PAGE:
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3 Apples Bakery: An artisan's touch and all gluten-free


In the village of Pakenham, west of Ottawa, there's a painted rainbow that stretches along a portion of its main street.  

It leads to a place where dreams come true.

The dreamers are Cordon Bleu Chef, Matthew Dobry, and his wife, Kealy Mann, a doctor of naturopathic medicine.

The couple's dream is to make delicious baked goods - sourdough breads, croissants and pastry - all of it scrumptious and gluten-free. 

"We wanted to make an uncompromisingly good gluten-free product," said Dobry.

"Whether you're gluten-free, or gluten-friendly, it's really something everyone can enjoy," said Mann. 

Dobry is excited by the culinary challenge.  He's worked in restaurants, hotels, and Parliament.

"My Dad is the best," said 7-year-old Esmee Mann-Dobry.

"He went to cooking school when he was 15, and he was amazing," she said with pride.

Matt Dobry prepares his artisan gluten-free sourdough loaves for the oven. (Joel Haslam/CTV News Ottawa)

Dobry owned and operated a catering business, but chose to close it during the pandemic. His wife, Kealy, gluten-free for 20 years, encouraged Matt to use his culinary gifts in the village where they live.

"For years, we’ve really seen the impact that food has on people’s health, so we really wanted to create a place to provide that healthy food for people," said Mann.

"She bought me a course on gluten-free sourdough baking and I started messing around with it. I baked a few loaves of bread and thought, 'Wow, this is pretty awesome,'" said Dobry.

Dobry believes his breads rise above other gluten-free varieties because of the process he follows. He makes five tasty varieties and each loaf takes two and a half days to complete. Long cold fermentations and superlative ingredients give his gluten-free loaves rich flavours and elasticity.

"It develops that texture and crumb that people identify with a hearty homebred bread," said Dobry.

The bakery is called 3 Apples - appropriate given family is at its core.

"It's called 3 Apples Bakery because my mother and father have three daughters," said a smiling Esmee.

Unofficially, though, there's another reason for the name of the business.

"It's something we shouldn't say because there might be some issues," laughed Rhemy, one of Esmee's older sisters.

Still, her father spills the beans.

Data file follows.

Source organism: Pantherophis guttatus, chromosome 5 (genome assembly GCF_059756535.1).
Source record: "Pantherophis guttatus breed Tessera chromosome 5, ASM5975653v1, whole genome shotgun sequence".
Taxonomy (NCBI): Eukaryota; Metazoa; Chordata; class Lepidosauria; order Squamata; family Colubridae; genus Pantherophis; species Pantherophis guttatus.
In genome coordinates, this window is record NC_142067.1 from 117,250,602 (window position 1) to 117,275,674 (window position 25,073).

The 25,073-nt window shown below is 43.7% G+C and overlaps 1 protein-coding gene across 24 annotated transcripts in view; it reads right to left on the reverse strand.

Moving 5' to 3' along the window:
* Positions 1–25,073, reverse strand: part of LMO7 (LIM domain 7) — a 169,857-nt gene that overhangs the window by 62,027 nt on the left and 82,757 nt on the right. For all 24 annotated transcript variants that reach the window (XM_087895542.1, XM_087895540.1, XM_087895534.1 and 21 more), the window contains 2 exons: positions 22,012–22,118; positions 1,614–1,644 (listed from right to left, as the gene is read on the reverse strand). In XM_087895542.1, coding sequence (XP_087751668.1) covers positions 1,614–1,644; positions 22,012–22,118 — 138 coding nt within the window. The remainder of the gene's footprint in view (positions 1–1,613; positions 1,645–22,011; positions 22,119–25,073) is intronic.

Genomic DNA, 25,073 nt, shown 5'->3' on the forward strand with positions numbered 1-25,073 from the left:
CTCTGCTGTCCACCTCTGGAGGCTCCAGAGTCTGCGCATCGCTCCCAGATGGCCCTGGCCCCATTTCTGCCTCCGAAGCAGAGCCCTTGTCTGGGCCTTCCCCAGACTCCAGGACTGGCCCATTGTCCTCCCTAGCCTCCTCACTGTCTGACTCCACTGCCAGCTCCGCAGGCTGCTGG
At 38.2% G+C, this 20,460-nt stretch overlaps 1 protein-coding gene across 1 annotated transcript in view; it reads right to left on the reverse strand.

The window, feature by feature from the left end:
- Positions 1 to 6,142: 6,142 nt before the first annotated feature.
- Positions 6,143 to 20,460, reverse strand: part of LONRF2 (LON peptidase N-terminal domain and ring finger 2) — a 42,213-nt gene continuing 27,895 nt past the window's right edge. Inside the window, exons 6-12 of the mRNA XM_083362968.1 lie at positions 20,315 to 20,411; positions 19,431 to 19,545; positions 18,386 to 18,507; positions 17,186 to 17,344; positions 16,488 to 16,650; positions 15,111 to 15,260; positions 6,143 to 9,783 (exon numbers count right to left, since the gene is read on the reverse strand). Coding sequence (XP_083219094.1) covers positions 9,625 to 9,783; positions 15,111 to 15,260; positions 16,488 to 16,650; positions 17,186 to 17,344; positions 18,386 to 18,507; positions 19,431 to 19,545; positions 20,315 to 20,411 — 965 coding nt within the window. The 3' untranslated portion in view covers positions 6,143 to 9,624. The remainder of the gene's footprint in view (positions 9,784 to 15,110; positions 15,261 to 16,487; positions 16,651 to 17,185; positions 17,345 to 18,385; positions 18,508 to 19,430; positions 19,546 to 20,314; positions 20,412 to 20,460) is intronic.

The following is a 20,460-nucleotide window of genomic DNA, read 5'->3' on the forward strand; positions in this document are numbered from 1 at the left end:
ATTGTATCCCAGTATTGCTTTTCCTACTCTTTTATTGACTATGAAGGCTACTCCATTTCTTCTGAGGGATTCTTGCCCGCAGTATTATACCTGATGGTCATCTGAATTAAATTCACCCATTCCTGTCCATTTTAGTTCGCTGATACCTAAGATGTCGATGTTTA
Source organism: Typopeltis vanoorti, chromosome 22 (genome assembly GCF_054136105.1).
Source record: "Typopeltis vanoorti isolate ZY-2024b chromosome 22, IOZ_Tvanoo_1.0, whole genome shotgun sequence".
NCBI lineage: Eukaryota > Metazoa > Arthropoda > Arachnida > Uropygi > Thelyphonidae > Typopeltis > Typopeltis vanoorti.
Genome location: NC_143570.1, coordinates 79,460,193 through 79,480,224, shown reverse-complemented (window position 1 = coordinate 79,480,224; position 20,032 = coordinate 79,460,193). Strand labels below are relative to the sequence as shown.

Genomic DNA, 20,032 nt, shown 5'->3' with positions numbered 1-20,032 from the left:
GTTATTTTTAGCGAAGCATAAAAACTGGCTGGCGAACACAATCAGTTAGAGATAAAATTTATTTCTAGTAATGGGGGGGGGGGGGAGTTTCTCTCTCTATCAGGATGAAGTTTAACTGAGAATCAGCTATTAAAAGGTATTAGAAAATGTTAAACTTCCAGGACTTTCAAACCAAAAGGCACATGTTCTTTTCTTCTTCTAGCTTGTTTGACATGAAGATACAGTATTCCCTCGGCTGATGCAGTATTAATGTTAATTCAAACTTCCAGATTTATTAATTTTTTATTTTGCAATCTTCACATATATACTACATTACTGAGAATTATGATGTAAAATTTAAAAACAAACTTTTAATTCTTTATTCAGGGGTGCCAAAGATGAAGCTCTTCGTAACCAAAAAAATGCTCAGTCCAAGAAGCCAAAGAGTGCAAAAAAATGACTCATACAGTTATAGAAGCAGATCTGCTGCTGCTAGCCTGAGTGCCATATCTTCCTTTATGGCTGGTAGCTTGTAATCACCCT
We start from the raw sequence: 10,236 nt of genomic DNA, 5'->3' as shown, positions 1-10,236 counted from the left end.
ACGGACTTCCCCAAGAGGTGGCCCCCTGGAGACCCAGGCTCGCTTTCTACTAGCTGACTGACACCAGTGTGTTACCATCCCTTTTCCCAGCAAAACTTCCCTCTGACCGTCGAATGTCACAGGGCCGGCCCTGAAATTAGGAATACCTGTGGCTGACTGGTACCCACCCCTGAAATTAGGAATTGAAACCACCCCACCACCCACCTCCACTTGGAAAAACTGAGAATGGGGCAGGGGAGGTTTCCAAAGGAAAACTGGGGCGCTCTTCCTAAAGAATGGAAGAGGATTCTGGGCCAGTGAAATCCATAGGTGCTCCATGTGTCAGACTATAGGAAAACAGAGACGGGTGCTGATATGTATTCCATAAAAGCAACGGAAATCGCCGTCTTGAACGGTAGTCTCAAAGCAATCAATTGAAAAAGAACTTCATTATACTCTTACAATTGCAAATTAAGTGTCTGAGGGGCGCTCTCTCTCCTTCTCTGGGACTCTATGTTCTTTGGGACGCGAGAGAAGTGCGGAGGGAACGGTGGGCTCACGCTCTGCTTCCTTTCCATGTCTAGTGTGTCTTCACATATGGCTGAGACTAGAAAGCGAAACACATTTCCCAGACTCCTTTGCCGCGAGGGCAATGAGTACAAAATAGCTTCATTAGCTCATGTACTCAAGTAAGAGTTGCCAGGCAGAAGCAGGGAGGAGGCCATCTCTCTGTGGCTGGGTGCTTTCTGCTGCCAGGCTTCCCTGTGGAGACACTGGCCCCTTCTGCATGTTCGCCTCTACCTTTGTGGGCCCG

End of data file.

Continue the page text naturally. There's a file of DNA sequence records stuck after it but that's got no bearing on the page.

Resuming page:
"My mother-in-law calls me '3 Apples' because that’s how tall I am--three apples stacked on top of each other. Like the Smurfs," smiles Dobry.

Customers line up to purchase gluten-free breads, croissants, pastries and cookies from 3 Apples Bakery in Pakenham, Ontario. (Joel Haslam/CTV News Ottawa)

Mother-in-law, and fashion designer, Paddye Mann is the bakery's cookie chef.  She hand rolls up to 600 cookies a week. 

"I can't imagine not wanting to be a part of this dream," said Mann.

"People come from everywhere. They come from Kingston, Chelsea, Orleans, Stittsville, Ottawa - the support has been unbelievable," she said.

Often, customers' line up before the bakery is open.

"I just fell in love with the atmosphere and the people," said bakery employee, Zoe Thorne.

"The instant gratification that you get from individuals walking in the door. They’re just blown away that they can have everything in here," said Thorne.

The 3 Apples - Dobry and Mann's daughters - have their own views about why the bakery is a hit.

"Because it’s a gluten-free bakery and you can actually have something that doesn’t taste like garbage," said Rhemy.

Her older sister Lilah agrees, but also believes her family adds a special ingredient to everything they make at 3 Apples.

"It's this amazing place that’s forged by hard work and people helping each other," she said.

"You can really tell that a lot of love went into it.”

Her Dad agrees.

"We’re limited only by how much we can make right now. The more I can make, the more we can share with people, said Dobry.

"I see a very, very bright future for 3 Apples Bakery.

3 Apples Bakery in Pakenham is open Friday 11 a.m. to 5 p.m., Saturday 10 a.m. to 4 p.m., and Sunday 10 a.m. to 2 p.m. Top Stories

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